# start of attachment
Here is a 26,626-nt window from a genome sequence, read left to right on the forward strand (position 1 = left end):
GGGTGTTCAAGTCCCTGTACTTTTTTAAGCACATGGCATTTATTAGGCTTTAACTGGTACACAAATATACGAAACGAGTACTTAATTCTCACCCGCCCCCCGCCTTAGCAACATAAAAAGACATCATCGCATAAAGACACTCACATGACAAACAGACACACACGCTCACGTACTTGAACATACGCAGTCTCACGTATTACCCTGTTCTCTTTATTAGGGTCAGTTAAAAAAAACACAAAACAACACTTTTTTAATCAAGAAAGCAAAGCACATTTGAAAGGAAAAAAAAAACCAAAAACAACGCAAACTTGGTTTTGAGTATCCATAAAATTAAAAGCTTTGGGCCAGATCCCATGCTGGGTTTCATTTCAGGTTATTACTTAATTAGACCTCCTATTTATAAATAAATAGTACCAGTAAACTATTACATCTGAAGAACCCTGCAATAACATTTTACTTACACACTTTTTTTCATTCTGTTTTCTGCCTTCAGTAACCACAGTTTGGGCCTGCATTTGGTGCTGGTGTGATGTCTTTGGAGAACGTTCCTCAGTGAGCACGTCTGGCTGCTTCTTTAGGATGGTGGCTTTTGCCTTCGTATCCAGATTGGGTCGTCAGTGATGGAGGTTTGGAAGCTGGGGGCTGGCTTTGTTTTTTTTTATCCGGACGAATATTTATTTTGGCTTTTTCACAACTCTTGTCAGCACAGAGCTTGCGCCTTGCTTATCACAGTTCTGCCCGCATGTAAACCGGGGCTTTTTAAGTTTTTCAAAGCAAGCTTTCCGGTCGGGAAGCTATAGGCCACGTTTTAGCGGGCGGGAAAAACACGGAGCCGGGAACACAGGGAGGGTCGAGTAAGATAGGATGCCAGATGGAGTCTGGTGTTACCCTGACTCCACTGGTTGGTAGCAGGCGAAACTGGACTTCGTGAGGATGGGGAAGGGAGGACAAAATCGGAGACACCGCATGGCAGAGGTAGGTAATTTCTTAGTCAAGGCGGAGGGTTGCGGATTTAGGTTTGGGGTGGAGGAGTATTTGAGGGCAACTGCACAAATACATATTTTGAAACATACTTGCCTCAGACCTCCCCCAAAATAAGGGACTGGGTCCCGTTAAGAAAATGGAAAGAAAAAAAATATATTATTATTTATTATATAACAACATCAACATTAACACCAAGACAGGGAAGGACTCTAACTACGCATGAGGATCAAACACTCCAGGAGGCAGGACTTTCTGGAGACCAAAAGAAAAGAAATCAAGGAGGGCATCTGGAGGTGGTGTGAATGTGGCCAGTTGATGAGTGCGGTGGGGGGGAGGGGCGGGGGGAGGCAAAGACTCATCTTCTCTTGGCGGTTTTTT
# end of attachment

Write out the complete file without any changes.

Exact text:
Here is a 26,626-nt window from a genome sequence, read left to right on the forward strand (position 1 = left end):
GGGTGTTCAAGTCCCTGTACTTTTTTAAGCACATGGCATTTATTAGGCTTTAACTGGTACACAAATATACGAAACGAGTACTTAATTCTCACCCGCCCCCCGCCTTAGCAACATAAAAAGACATCATCGCATAAAGACACTCACATGACAAACAGACACACACGCTCACGTACTTGAACATACGCAGTCTCACGTATTACCCTGTTCTCTTTATTAGGGTCAGTTAAAAAAAACACAAAACAACACTTTTTTAATCAAGAAAGCAAAGCACATTTGAAAGGAAAAAAAAAACCAAAAACAACGCAAACTTGGTTTTGAGTATCCATAAAATTAAAAGCTTTGGGCCAGATCCCATGCTGGGTTTCATTTCAGGTTATTACTTAATTAGACCTCCTATTTATAAATAAATAGTACCAGTAAACTATTACATCTGAAGAACCCTGCAATAACATTTTACTTACACACTTTTTTTCATTCTGTTTTCTGCCTTCAGTAACCACAGTTTGGGCCTGCATTTGGTGCTGGTGTGATGTCTTTGGAGAACGTTCCTCAGTGAGCACGTCTGGCTGCTTCTTTAGGATGGTGGCTTTTGCCTTCGTATCCAGATTGGGTCGTCAGTGATGGAGGTTTGGAAGCTGGGGGCTGGCTTTGTTTTTTTTTATCCGGACGAATATTTATTTTGGCTTTTTCACAACTCTTGTCAGCACAGAGCTTGCGCCTTGCTTATCACAGTTCTGCCCGCATGTAAACCGGGGCTTTTTAAGTTTTTCAAAGCAAGCTTTCCGGTCGGGAAGCTATAGGCCACGTTTTAGCGGGCGGGAAAAACACGGAGCCGGGAACACAGGGAGGGTCGAGTAAGATAGGATGCCAGATGGAGTCTGGTGTTACCCTGACTCCACTGGTTGGTAGCAGGCGAAACTGGACTTCGTGAGGATGGGGAAGGGAGGACAAAATCGGAGACACCGCATGGCAGAGGTAGGTAATTTCTTAGTCAAGGCGGAGGGTTGCGGATTTAGGTTTGGGGTGGAGGAGTATTTGAGGGCAACTGCACAAATACATATTTTGAAACATACTTGCCTCAGACCTCCCCCAAAATAAGGGACTGGGTCCCGTTAAGAAAATGGAAAGAAAAAAAATATATTATTATTTATTATATAACAACATCAACATTAACACCAAGACAGGGAAGGACTCTAACTACGCATGAGGATCAAACACTCCAGGAGGCAGGACTTTCTGGAGACCAAAAGAAAAGAAATCAAGGAGGGCATCTGGAGGTGGTGTGAATGTGGCCAGTTGATGAGTGCGGTGGGGGGGAGGGGCGGGGGGAGGCAAAGACTCATCTTCTCTTGGCGGTTTTTT